I knew that I was going to like Ballad. I hoped I was going to like Ballad. I was worried about being disappointed by Ballad because it was the second book in a series by Maggie Stiefvater. Linger, her second book after the brilliant Shiver, left such deep scars of disappointment that it took a book like Insurgent to make me trust that second books could be wonderful.
The first few chapters felt jumpy and a bit disjointed, especially when a third narrative was woven into the story. I almost put the book away on the bookcase, but then I remembered that I’d felt the same way about Lament at the beginning and I kept reading.
I am so glad that I did!
Ballad is the story of James, the dependable friend and sidekick of Lament’s heroine who stands by her side and helps out, loving her completely even when she falls in love with the Faerie who has been sent to kill her. By the end of Lament, James comes to understand that Dee will never feel the same way about him that he does about her.
Ballad opens with a strange, unsent text message as Dee’s narrative, then jumps into the story from James’ point of view. He is studying at the Thornking-Ash School of Music on a special scholarship, but soon discovers that he is surrounded by more faeries than ever before, especially one who seems almost human. Will he lose his heart… or lose his life?
Once you get past the slow pace of the first few chapters, the story develops into something so captivating and satisfying that you are loathe to put the book down for mundane things such as eating and sleeping. The book and its amazing characters race towards one of the most satisfying conclusions I’ve enjoyed in a book in recent memory.
KUDOS to author Maggie Stiefvater for this brilliant and enjoyable tale. I adored how this second book made the series stronger instead of weaker. The ending was unexpected, touching and terrific!
Paperback format, 388 pages, Copyright 2009, Scholastic Canada Edition (2012)
It was with some trepidation that I opened Lament after my youngest daughter finished reading it. Maggie Stiefvater’s Shiver was one of the best new books I’d read a few years ago in the YA category, but the mucking about that she did to the story line with the rest of the trilogy left a bad impression to say the least. In my opinion, Shiver remains strongest as a stand alone novel and I felt totally disenchanted by the thought that a trilogy was more marketable and profitable. Shiver’s story was so strong, the ending so startling that I felt in awe of all the possibilities that lay before the amazing characters. Then the two other books totally ripped apart what I had hoped and imagined, culminating in one of the most dissatisfying conclusions to a series I’d ever experienced.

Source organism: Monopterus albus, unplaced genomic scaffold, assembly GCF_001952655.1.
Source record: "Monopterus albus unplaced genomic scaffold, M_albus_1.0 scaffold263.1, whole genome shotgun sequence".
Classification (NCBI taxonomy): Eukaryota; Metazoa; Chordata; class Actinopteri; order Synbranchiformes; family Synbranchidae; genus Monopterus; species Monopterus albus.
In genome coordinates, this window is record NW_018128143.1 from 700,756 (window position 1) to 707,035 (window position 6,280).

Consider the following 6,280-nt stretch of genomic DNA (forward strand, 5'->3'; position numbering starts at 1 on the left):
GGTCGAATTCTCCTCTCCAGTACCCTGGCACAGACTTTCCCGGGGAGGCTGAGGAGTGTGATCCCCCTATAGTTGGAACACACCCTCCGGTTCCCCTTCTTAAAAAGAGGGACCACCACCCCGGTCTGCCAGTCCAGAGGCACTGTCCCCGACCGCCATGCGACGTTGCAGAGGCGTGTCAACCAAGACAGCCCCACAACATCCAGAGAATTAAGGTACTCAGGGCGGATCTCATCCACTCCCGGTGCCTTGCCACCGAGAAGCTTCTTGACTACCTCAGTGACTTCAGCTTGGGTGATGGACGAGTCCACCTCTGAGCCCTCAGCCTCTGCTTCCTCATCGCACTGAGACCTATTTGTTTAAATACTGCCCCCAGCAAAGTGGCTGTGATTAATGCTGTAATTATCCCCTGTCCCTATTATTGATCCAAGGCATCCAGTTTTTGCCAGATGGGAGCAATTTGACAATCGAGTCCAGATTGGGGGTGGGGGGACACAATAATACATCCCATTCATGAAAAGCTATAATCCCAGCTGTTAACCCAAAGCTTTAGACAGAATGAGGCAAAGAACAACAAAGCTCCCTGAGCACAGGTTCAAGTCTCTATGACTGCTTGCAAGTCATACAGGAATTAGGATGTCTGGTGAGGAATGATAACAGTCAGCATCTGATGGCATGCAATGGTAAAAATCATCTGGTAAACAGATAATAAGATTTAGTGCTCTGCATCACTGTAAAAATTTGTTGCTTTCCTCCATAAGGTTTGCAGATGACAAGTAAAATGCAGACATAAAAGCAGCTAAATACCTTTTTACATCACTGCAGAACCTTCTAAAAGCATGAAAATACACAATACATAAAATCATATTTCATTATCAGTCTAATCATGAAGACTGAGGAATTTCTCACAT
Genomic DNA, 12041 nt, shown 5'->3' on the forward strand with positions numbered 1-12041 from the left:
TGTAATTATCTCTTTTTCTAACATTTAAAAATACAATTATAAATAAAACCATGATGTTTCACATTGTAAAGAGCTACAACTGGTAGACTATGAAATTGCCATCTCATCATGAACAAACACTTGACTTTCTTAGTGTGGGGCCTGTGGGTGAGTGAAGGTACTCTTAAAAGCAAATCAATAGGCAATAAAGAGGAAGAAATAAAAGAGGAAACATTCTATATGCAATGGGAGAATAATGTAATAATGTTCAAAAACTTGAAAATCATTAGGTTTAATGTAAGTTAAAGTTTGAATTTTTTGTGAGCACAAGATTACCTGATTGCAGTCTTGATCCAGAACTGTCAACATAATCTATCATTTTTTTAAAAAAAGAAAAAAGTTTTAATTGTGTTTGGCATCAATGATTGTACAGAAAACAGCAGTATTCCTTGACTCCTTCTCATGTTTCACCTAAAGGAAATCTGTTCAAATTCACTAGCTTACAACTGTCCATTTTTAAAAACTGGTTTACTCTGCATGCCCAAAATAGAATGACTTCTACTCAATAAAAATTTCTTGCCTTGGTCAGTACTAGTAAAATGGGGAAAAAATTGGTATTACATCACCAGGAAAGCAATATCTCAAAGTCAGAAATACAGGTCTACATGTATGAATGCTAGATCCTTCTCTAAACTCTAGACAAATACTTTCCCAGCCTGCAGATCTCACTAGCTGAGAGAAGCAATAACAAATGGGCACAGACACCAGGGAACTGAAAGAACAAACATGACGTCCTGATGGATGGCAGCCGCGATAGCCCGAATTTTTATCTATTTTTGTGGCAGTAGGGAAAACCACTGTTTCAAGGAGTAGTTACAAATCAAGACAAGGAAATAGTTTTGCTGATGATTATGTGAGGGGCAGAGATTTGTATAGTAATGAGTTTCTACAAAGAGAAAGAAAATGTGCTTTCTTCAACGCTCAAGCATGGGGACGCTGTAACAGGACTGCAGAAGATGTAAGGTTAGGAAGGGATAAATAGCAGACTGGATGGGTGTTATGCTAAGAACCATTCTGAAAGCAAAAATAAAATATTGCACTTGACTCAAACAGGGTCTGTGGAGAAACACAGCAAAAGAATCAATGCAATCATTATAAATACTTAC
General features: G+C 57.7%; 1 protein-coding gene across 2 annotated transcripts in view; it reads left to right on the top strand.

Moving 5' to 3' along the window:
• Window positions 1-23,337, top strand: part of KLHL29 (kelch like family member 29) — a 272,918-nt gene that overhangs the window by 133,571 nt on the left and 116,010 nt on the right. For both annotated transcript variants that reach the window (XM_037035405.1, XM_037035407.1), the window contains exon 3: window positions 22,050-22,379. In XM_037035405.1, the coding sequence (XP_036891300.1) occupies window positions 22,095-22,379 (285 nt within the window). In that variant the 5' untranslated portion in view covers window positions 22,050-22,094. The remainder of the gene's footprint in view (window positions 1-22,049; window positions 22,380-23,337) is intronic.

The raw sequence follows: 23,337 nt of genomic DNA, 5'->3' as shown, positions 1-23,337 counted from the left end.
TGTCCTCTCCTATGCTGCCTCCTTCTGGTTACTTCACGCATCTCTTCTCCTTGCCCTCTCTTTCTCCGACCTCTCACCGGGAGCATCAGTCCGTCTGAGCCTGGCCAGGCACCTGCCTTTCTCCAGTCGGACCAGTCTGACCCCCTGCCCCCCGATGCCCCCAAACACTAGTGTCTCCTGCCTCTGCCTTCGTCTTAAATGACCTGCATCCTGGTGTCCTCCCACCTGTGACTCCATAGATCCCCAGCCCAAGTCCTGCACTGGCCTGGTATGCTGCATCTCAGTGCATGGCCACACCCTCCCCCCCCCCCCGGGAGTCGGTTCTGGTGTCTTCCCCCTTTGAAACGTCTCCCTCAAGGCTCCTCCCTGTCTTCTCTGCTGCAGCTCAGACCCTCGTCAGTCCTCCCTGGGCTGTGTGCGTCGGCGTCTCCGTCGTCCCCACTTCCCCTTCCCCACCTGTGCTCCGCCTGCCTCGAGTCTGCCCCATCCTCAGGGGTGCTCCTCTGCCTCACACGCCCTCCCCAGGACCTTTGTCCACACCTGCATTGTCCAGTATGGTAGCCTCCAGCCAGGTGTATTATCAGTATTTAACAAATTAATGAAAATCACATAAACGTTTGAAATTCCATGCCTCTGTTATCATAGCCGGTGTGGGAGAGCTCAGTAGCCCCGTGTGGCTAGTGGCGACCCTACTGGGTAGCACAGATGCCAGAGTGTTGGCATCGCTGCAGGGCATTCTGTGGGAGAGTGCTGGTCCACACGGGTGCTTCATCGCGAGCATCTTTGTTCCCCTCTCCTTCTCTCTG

Given this bias, I am amazed that I added Lament to my challenge list. The first few chapters were hard. I found myself thinking that the “impossible odds love story” was just too formula, too predictable and too “young”. Slowly, Stiefvater’s incredible style and descriptive prose drew me in. I fought it. I didn’t want to be drawn into another tale only to hate where the author would lead me. When the love triangle emerged, I nearly groaned. Is there no other plot line for young women to read these days? Visions of Team Edward and Team Jacob began to blur my vision. Luckily, the swift pace of the plot pulled me on and I ended up finishing 3/4 of the novel in a single gulp.
Lament’s ending is wonderful, poignant and satisfying. I was also surprised to discover that this novel was actually written BEFORE Shiver, Linger and Forever. The writing seems as mature and polished as in Shiver, so it didn’t feel like a “younger” work. The novel didn’t try to wrap everything up in a neat package and allowed me to imagine how the story would unfold after this glimpse. The fact that there is another novel written about one of the characters now intrigues me rather than filling me with dread, so I may see if I can find a copy of Ballad to read before the year is out.
Maggie Stiefvater has plenty of talent to share with the world and with her readers. Whether or not she can thrive given the current market pressure of selling stories as trilogies remains to be seen. I blame editors and publishers for that more than the authors. When compared to Marion Zimmer Bradley’s books, all of whom could stand on their own if necessary, or even Sherrilyn Kenyon’s passionate tales that keep each book self-contained but within a much wider world behind it, I can’t help but feel as if the YA format is missing out on an important lesson…
Just tell one good story at a time.
Paperback format, 356 pages, Copyright 2008, Scholastic Canada Edition